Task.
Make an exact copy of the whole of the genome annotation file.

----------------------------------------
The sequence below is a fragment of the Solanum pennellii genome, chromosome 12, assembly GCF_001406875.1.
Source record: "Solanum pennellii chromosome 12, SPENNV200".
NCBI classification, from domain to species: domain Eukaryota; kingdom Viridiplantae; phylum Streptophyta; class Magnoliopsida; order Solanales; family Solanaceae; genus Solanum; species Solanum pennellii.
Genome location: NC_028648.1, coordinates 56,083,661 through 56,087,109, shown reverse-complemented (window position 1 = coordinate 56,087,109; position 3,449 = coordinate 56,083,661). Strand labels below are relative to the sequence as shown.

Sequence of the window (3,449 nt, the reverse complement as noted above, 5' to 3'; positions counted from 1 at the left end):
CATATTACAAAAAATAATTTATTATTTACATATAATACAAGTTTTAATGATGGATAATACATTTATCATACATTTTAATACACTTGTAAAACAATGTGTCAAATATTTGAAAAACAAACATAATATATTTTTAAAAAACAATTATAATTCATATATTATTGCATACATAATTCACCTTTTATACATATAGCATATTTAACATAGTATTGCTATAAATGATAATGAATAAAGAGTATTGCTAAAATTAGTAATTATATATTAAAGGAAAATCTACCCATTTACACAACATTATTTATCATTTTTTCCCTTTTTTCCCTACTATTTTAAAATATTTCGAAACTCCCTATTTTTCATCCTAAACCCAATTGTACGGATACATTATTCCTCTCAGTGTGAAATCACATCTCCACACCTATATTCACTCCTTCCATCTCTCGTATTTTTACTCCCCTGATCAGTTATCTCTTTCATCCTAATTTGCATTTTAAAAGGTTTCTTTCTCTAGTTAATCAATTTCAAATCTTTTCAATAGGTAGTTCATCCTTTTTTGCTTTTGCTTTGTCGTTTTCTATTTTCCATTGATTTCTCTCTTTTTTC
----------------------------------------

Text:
The sequence below is a fragment of the Solanum pennellii genome, chromosome 12, assembly GCF_001406875.1.
Source record: "Solanum pennellii chromosome 12, SPENNV200".
NCBI classification, from domain to species: domain Eukaryota; kingdom Viridiplantae; phylum Streptophyta; class Magnoliopsida; order Solanales; family Solanaceae; genus Solanum; species Solanum pennellii.
Genome location: NC_028648.1, coordinates 56,083,661 through 56,087,109, shown reverse-complemented (window position 1 = coordinate 56,087,109; position 3,449 = coordinate 56,083,661). Strand labels below are relative to the sequence as shown.

Sequence of the window (3,449 nt, the reverse complement as noted above, 5' to 3'; positions counted from 1 at the left end):
CATATTACAAAAAATAATTTATTATTTACATATAATACAAGTTTTAATGATGGATAATACATTTATCATACATTTTAATACACTTGTAAAACAATGTGTCAAATATTTGAAAAACAAACATAATATATTTTTAAAAAACAATTATAATTCATATATTATTGCATACATAATTCACCTTTTATACATATAGCATATTTAACATAGTATTGCTATAAATGATAATGAATAAAGAGTATTGCTAAAATTAGTAATTATATATTAAAGGAAAATCTACCCATTTACACAACATTATTTATCATTTTTTCCCTTTTTTCCCTACTATTTTAAAATATTTCGAAACTCCCTATTTTTCATCCTAAACCCAATTGTACGGATACATTATTCCTCTCAGTGTGAAATCACATCTCCACACCTATATTCACTCCTTCCATCTCTCGTATTTTTACTCCCCTGATCAGTTATCTCTTTCATCCTAATTTGCATTTTAAAAGGTTTCTTTCTCTAGTTAATCAATTTCAAATCTTTTCAATAGGTAGTTCATCCTTTTTTGCTTTTGCTTTGTCGTTTTCTATTTTCCATTGATTTCTCTCTTTTTTC